KINGSTON, R.I. – January 22, 2020 — According to the National Oceanic and Atmospheric Administration, temperatures in Rhode Island have increased by more than 3 degrees Fahrenheit since the beginning of the 20th century. Since 1930, the sea level at Newport has risen by more than 9 inches – faster than the global average. With these realities as a backdrop, the University of Rhode Island held its fourth annual Rhode Island Food System Summit to examine the effects of these growing environmental challenges on the state’s food ecosystem.
“This is a pivotal subject at a pivotal time,” said URI President David M. Dooley. “We can no longer say that ‘climate change is coming,’ we can say with confidence it is here and that, unfortunately, initial scientific estimates of its impacts understated the actual magnitude of the problem and how soon it would arrive.”
The event, the ‘Intersection between Climate Risk and Food,’ held Jan. 15, drew more than 250 individuals, representing farmers, producers, consumers, business owners and entrepreneurs, community organizations, and others. It was sponsored by the URI Business Engagement Center, the URI College of the Environment and Life Sciences, URI Dining Services, the Rhode Island Department of Environmental Management, and the Rhode Island Food Policy Council.
“The role of the University of Rhode Island in all of this is to be at the forefront, providing scientific and engineering expertise to help guide policymakers, those in the private sector and others to move forward. It is part of our mission. It’s intrinsic to our identity as a land grant and sea grant institution. URI will be part of the solution not only here in the United States, but in other parts of the world,” Dooley stated, noting URI initiatives in West Africa, Indonesia, the Philippines and Vietnam.
Panel discussions focused on building resilience – in terms of how climate risk may affect Rhode Island’s ability to produce food within the state; seeding solutions to grow its local food system; and building resilience at the community level to ensure food access in the face of adverse and extreme weather shocks.
Kenneth Ayars, chief of the Division of Agriculture for the RI Department of Environmental Management, briefly discussed the NOAA report and projections for rising temperatures and sea levels in the next century as well as the need over the next 10 to 20 years to markedly reduce CO2 emissions, which are driving some of these increases.
“We can accomplish these changes, but it is going to take more than what we’ve done so far,” said Ayars. “One of the biggest levers is the importance of local food systems. Local food systems help mitigate greenhouse gas emissions. This is something we need to keep focusing on – it’s important and needs to be a center of our strategy going forward.”
Surprisingly, Rhode Island produces less than 5% of the food that residents eat. Despite the importance of the fishing industry to the state economy, approximately 95% of the seafood Rhode Islanders eat is imported, while approximately 97% of what is caught is exported elsewhere. With much of Rhode Island’s produce coming from the West coast and South America and seafood being imported and exported, the state is not only vulnerable to environmental changes happening globally but also contributing to them.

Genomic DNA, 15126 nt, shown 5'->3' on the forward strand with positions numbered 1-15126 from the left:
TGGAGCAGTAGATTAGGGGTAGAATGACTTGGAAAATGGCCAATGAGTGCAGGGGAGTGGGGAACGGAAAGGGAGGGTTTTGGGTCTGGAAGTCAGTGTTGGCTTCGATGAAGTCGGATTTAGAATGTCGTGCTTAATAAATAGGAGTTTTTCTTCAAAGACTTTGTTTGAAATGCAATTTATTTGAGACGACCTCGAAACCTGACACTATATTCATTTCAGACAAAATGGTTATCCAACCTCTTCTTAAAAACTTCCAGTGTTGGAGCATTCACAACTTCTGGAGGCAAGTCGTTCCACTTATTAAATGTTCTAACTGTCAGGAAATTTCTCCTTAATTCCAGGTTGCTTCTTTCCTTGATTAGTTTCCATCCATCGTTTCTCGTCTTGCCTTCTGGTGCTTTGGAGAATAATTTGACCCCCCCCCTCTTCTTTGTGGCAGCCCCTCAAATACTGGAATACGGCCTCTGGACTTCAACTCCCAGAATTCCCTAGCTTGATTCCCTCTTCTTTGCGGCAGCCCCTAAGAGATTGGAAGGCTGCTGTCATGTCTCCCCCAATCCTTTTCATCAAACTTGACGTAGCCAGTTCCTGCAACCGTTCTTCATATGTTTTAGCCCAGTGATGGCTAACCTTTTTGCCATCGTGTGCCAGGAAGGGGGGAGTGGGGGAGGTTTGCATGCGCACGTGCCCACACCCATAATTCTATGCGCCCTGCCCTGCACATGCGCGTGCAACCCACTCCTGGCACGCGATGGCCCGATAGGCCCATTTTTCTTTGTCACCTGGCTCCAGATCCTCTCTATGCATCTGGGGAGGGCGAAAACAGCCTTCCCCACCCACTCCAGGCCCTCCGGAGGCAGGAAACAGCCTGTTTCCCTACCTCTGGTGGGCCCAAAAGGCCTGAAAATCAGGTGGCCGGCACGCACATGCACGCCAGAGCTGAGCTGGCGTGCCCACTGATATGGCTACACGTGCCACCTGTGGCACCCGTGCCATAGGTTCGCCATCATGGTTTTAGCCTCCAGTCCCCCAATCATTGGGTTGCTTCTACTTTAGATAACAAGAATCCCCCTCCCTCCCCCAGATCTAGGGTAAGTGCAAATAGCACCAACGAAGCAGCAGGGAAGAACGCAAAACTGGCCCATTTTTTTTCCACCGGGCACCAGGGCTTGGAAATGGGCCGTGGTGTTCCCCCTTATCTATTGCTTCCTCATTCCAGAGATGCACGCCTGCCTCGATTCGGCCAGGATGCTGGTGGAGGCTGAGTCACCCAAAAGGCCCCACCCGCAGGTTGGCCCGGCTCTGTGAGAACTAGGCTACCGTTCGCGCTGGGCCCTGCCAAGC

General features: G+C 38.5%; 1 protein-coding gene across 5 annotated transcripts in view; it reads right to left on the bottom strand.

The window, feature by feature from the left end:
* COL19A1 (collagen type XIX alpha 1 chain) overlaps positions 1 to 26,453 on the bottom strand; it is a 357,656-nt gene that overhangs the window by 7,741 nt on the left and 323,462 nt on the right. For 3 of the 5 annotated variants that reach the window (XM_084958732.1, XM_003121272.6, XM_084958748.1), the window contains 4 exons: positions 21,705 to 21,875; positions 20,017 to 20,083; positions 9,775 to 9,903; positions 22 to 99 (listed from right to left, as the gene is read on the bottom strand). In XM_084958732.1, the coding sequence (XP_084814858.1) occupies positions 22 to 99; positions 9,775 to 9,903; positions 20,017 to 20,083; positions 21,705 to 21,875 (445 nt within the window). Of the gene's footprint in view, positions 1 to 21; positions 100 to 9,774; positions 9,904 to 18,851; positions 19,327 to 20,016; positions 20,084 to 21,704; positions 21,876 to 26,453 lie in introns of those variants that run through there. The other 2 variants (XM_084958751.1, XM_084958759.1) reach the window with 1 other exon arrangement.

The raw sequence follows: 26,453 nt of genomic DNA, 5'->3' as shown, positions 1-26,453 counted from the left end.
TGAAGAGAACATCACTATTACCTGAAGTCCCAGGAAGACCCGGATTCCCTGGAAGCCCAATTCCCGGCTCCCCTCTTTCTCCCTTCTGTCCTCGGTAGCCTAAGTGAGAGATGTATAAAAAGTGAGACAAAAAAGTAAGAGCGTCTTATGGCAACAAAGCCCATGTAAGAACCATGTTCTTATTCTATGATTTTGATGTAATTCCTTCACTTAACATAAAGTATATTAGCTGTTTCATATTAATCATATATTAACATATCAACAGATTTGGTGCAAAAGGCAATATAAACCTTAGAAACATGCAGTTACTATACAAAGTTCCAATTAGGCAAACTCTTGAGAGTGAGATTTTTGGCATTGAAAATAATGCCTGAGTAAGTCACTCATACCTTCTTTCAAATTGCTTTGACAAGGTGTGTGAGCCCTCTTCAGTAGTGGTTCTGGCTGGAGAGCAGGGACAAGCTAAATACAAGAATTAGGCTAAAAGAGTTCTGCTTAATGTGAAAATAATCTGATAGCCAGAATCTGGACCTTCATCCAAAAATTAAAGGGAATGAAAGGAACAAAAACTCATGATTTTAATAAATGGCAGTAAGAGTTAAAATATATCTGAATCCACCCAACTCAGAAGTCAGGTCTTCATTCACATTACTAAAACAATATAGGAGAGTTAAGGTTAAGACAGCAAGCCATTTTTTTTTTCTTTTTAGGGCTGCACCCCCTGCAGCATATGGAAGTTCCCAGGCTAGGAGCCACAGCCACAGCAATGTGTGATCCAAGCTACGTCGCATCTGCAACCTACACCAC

Panelists spoke of ways to reduce our impact on the environment while also supporting Rhode Island farmers and fishermen. One important discussion addressed balancing the increased need for alternative energy such as solar farms, while also preserving farmlands by allowing for multiple uses. Another was finding ways to incorporate more of the fish caught locally, such as scup, butterfish, and now even black sea bass, into our diets and onto local restaurant tables.
Gotham Greens, Rhode Island Mushroom Co., and Farming Turtles, Inc., were noted as examples of operations in Rhode Island that are both increasing the amount of produce grown and procured in state and shortening the supply chain. Dave’s Marketplace has been a leader in this effort. Other efforts include the work of local companies such as The Compost Plant, the state’s first commercial food scrap collection and bulk compost delivery service, which diverts waste from the landfill while also creating a useful product that helps build healthy soil and plants.
Keynote speakers included Navyn Salem, founder and chief executive officer of Edesia, who spoke about her company’s work to end the crisis of global malnutrition; as well as Kim Anderson, owner of Providence’s Plant City Food Hall and Marketplace, and Frohman Anderson, III, managing partner at EverHope Capital, who spoke about how implementing a plant-based diet is not only good for your health, but also good for the environment.
“At its core, the purpose of a place like Plant City is to show people we can have a sustainable food system,” said Kim Anderson. “We can eat sustainably, and it can be beautiful and delicious; and it can be accessible and people can really enjoy it.”
For more information on the Rhode Island Food System Summit or to view the panel discussions and keynotes, visit the Rhode Island Food Center at URI.